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Thomas Ades

As Hilary Hahn said a few years back, if we don't get new classical
music coming into the repertoire then our concert halls will basically
turn into museums. We need a change in the way we look at classical
music and composers. Conductors, afraid that programming new works
will hurt ticket sales, are hesitant to put them on the program. And the
musical public seems to sit there and pretty much accept whatever they
are handed. This mule-staring contest needs to change. And I think that
thanks to people like Hahn that it has begun to change, albeit very slowly.
I know that in my own town there has been some attempt to gain a new
audience. Unfortunately that has been mostly limited to combining some form
of symphony concert with some popular artist or band — the group Milonga
here a case in point.

I don't have any objection to popularizing the classics. I do have an
objection to groups that are only vaguely classical being put
on the Billboard Classical Top 10. This is not to denigrate those
groups/musicians. It is simple a matter of categorizing — I don't like
wolves mixed in with my sheep. But the main trouble here is our symphony
orchestras seem to be accepting that kind of alternative more than the
logical one — an extension of music history to include contemporary
composers.

That is to say, living composers. Composers who can attend performances
of their work, get out in the lobby for a meet-and-greet, maybe sign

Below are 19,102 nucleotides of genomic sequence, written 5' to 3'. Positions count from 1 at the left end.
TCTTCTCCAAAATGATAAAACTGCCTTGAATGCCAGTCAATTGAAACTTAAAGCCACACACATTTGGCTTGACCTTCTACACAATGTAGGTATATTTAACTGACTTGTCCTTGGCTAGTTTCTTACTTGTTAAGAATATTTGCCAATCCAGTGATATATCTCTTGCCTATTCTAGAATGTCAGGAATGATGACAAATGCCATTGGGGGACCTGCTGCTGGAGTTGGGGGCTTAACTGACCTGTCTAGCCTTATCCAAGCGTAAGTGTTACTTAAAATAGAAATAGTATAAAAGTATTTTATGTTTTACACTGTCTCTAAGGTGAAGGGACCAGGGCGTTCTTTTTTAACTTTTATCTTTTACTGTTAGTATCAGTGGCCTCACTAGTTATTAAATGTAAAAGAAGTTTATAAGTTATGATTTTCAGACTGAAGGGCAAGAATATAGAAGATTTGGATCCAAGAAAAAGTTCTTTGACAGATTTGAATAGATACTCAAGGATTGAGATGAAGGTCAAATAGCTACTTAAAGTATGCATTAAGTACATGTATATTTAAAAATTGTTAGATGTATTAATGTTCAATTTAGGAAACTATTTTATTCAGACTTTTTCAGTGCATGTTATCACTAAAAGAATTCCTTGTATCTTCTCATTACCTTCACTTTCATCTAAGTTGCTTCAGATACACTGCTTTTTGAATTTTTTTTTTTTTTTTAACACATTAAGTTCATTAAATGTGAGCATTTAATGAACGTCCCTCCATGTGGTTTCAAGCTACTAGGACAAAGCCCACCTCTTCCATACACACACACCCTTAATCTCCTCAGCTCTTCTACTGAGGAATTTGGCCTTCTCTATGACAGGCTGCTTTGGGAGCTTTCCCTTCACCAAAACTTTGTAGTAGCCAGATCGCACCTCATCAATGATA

some autographs. And it wouldn't hurt to use social media a little
bit more, connect with people.

If this sounds like some crass commercialism, I can only point out that
during much of our music history composers actively used the social
angle. Beethoven, Chopin, Liszt — all "worked" the salon circuit to
make themselves better known and promote their music. But in the 20th
century that seemed to fade to quite a large extent. What we ended up
with were composers who seemed more like remote academics. There may
have been the occasional premier of course which was attended by the
composer. And there may have been the occasional up-scale cocktail
party — although one can project that in that instance of socializing
that they were basically preaching to the choir. And of course for most
composers the fact that their works are seldom programed to the extent
that Beethoven and Brahms are today doesn't help matters any. That just
makes them want to stay in the Ivory Tower.

There are a number of a new generation of artists such as Hahn who
are taking up this cause. But we as the public need to get involved
also. And also, one might say, to open our minds. The Schoenberg
Kammersymphonie No. 1? Granted that many may not put such on their
turntable but, hey, what say we give it a chance and hear a live performance
of it? And especially the new composers, the composers who are carrying
on the traditions into this new century. Thomas Ades? Why not, and
yeah it would be kind of interesting meeting him. And the composers
are going to have to return to the old traditions I think — back to
the salon era and getting both themselves and their work out there
at more than just the occasional performance.

We need to get a defibrillator on this thing.

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